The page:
In one embodiment, the method includes the step of providing a polymeric chip. The chip has a first porous scaffold and a second porous scaffold in the chip, which is separated from the first porous scaffold. The first porous scaffold is connected to the second porous scaffold through a first microfluidic channel. The chip has a second microfluidic channel inlet to the first porous scaffold and a third microfluidic channel outlet from the second porous scaffold. A plurality of first living cells are seeded in the first porous scaffold to provide a first cell culture. A plurality of second living cells are seeded in the second porous scaffold to provide a second cell culture. A compound is dissolved in a cell culture medium to provide a liquid medium. The liquid medium is flowed sequentially through the second microfluidic channel inlet, the first cell culture, the first microfluidic channel, the second cell culture, and the third microfluidic channel outlet to provide an assay solution.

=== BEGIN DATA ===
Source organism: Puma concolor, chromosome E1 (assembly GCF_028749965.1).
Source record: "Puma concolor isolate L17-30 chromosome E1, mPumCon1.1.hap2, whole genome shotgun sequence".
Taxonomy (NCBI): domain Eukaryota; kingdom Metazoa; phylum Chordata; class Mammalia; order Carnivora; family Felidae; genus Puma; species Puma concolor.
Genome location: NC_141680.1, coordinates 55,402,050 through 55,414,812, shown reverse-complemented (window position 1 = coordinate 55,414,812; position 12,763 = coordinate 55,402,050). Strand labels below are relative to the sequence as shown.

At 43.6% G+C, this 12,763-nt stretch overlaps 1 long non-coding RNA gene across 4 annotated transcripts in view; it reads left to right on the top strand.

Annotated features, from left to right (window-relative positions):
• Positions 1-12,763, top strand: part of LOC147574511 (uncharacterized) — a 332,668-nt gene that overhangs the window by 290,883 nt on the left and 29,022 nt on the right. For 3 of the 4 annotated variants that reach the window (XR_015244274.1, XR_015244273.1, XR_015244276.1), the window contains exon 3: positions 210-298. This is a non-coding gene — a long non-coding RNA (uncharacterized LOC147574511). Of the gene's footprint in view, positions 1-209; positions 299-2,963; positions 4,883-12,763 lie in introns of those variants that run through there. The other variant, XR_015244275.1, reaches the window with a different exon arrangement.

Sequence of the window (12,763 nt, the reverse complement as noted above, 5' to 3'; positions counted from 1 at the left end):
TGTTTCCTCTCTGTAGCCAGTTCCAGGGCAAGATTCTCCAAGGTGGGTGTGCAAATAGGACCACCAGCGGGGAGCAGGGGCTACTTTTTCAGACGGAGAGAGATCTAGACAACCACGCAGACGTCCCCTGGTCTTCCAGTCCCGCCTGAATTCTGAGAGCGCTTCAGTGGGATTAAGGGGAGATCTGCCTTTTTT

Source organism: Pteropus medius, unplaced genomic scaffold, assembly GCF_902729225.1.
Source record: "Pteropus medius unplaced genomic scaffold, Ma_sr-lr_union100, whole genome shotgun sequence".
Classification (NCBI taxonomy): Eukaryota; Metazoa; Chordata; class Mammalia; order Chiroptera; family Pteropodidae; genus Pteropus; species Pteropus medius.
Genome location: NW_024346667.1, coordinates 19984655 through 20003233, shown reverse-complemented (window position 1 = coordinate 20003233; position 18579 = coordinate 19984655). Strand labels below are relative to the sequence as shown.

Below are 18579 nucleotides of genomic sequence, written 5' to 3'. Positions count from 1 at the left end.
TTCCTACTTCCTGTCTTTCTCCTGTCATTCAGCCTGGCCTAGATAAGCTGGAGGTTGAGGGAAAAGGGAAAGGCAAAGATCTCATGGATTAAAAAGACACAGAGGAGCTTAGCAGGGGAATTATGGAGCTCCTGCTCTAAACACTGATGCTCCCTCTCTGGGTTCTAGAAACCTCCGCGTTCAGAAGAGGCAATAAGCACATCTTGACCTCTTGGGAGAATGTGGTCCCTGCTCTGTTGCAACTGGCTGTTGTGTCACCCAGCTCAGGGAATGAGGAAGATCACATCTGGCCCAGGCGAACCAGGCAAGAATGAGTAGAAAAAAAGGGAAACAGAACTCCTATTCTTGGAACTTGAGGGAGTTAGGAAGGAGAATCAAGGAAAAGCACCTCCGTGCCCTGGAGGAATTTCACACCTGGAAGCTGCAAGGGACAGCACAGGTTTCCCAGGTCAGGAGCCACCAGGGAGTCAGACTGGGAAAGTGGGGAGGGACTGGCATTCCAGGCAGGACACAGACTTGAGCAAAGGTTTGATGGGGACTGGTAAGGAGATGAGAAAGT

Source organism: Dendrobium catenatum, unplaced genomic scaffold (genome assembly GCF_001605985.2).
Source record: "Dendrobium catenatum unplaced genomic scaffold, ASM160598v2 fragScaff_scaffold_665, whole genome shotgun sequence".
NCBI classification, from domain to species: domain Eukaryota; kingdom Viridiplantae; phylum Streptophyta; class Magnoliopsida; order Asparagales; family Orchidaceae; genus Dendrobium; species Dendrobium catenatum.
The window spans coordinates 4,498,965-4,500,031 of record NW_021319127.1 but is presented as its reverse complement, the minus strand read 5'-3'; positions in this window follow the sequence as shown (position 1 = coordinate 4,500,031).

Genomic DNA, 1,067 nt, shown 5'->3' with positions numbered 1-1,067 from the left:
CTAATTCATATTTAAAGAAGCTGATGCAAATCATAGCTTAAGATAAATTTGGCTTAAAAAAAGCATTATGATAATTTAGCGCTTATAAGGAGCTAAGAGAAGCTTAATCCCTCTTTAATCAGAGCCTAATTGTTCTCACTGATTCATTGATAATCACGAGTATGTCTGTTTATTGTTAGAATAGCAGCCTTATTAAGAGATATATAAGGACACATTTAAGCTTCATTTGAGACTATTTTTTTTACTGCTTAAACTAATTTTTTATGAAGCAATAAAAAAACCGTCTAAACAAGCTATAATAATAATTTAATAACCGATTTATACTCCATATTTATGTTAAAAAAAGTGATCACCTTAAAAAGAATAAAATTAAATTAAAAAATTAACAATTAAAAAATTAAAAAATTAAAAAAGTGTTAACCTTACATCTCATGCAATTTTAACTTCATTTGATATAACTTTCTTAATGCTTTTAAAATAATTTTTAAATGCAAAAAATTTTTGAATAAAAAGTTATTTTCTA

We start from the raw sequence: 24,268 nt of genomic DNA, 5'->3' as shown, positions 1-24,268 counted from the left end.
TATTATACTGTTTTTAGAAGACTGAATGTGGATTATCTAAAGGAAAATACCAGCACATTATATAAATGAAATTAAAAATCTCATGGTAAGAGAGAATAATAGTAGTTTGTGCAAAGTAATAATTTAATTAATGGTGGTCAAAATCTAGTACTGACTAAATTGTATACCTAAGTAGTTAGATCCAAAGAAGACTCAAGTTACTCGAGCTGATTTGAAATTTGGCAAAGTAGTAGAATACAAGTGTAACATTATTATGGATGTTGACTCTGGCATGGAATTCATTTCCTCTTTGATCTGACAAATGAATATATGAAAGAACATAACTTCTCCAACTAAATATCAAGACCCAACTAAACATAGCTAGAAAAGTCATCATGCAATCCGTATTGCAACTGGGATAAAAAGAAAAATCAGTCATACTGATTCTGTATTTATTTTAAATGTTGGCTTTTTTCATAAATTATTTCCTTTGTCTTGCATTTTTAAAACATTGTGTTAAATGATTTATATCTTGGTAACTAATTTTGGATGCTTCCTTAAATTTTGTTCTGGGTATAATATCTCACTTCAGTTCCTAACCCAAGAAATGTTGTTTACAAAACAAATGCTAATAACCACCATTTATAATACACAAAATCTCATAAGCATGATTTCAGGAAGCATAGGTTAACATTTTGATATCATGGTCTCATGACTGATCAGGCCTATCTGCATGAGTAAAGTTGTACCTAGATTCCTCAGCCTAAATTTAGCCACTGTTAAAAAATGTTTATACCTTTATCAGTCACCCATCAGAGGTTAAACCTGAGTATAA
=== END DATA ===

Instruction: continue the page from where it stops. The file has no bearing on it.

In one embodiment, the first cell culture comprises liver cells and the second cell culture comprises cancer cells.

In one embodiment, the method of the present invention further comprises the step of analyzing the second cell culture to determine the inhibitory activity of the compound on the cancer cells.

In one embodiment, the method of the present invention further comprises the step of analyzing the assay solution.